Arden Point is a peninsula on the Hudson River in the hamlet of Garrison, Town of Philipstown, Putnam County, NY. Approximately 17 acres lie west of the Metro North railroad with another 21 acres east of the tracks. Access is provided along Lower Station Road and from the Metro North station parking lot at Garrison.  A wooded trail that snakes along the eastern banks of the Hudson River eventually leads to a rocky bluff known as Arden Point with river views north and south, including a full view of West Point on the opposite shore.

Glenclyffe is a 93-acre parcel of land on the Hudson River in the Highlands, which is preserved through the efforts of the Open Space Institute and its partners. Benedict Arnold rode through it trying to escape to the British. New York Governor Hamilton Fish, later to become Secretary of State under President Ulysses Grant, lived on it. Grant and President Abraham Lincoln both visited it.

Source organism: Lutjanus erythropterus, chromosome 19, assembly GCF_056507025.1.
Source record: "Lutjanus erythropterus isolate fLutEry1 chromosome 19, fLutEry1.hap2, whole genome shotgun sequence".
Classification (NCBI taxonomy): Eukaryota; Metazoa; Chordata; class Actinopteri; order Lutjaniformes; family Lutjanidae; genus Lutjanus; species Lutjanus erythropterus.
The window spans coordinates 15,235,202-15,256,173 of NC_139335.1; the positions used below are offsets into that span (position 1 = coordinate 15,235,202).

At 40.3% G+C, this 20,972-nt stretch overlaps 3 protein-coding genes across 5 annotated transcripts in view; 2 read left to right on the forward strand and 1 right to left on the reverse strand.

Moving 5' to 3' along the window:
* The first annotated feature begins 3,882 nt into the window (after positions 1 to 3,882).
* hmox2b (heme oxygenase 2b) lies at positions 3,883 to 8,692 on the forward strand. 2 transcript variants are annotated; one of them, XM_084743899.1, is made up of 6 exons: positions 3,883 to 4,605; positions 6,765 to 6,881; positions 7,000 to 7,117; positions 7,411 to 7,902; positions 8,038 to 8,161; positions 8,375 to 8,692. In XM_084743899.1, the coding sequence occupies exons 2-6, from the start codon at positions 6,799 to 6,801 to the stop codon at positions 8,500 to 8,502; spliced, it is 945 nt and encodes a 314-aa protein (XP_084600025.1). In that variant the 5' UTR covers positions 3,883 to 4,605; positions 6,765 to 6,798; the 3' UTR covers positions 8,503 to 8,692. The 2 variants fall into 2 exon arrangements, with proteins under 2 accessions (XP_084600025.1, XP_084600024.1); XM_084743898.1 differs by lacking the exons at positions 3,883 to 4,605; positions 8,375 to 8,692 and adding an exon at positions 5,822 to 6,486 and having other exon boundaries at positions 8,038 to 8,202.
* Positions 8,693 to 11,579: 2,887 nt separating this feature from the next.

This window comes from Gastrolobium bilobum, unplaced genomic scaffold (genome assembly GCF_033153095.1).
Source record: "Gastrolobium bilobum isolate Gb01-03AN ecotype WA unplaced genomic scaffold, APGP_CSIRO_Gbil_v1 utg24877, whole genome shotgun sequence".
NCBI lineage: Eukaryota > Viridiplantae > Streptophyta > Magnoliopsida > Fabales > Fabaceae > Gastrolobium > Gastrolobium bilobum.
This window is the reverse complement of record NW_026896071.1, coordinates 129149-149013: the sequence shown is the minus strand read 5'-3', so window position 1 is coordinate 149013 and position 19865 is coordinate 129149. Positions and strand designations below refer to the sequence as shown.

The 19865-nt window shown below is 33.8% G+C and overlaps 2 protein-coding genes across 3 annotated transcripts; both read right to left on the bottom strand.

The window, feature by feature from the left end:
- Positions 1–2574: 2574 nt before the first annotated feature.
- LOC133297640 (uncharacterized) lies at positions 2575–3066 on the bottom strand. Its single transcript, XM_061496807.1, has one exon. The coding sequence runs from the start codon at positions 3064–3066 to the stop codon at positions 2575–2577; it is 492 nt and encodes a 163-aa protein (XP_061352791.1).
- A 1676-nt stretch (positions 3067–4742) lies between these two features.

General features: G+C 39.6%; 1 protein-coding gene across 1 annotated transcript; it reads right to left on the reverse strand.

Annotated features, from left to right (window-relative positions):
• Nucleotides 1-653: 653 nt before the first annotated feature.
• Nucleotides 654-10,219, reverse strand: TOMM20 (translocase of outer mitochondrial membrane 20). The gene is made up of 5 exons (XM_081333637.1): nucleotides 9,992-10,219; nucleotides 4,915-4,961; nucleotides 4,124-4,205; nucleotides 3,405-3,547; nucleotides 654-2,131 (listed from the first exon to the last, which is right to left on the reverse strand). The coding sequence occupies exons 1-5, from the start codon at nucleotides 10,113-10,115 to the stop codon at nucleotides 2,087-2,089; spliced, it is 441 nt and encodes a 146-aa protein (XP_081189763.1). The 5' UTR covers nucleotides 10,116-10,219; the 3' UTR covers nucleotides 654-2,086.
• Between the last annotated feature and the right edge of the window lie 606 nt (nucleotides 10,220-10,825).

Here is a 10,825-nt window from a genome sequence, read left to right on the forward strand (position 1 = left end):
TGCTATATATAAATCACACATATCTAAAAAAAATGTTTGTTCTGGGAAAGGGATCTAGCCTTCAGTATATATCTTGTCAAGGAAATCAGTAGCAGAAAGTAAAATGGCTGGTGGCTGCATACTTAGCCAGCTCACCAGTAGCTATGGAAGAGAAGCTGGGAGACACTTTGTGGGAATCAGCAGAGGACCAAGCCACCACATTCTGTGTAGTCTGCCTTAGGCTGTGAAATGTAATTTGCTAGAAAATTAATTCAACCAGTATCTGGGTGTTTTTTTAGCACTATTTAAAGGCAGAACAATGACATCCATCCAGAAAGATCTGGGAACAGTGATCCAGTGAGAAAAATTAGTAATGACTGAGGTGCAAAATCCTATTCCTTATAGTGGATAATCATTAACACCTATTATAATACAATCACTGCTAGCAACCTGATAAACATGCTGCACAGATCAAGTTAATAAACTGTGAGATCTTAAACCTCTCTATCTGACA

On a hot and humid August day I was looking to do a hike that had some shady trails, views and level terrain. This hike fit the bill quite nicely. As far as I’m concerned any hike that includes walking along the shore of the Hudson River is always pleasurable. I decided to do the hike described in the NY/NJ Trail Conference’s website. It was a good call because this hike had everything that I was seeking and more.

We parked at the Garrison Metro North Station which offers free parking on weekends. The trailhead is just to the left of the entrance to the lot and we were off.

Arden Point trailhead
Arden Point trailhead

We headed south on a blue blazed shady woods road that was level.

blue blazed shady woods road
blue blazed shady woods road

After a few minutes we passed an old railing on the right side of the trail.

old railing
old railing

Just past the railing were some ruins of several buildings. I could not find out any information online as to what these buildings were. If anyone has any info on their history please comment below. Below are some shots that I took.

Arden Point ruins
Arden Point ruins
Arden Point ruins
Arden Point ruins
Arden Point ruins
Arden Point ruins
Arden Point ruins
Arden Point ruins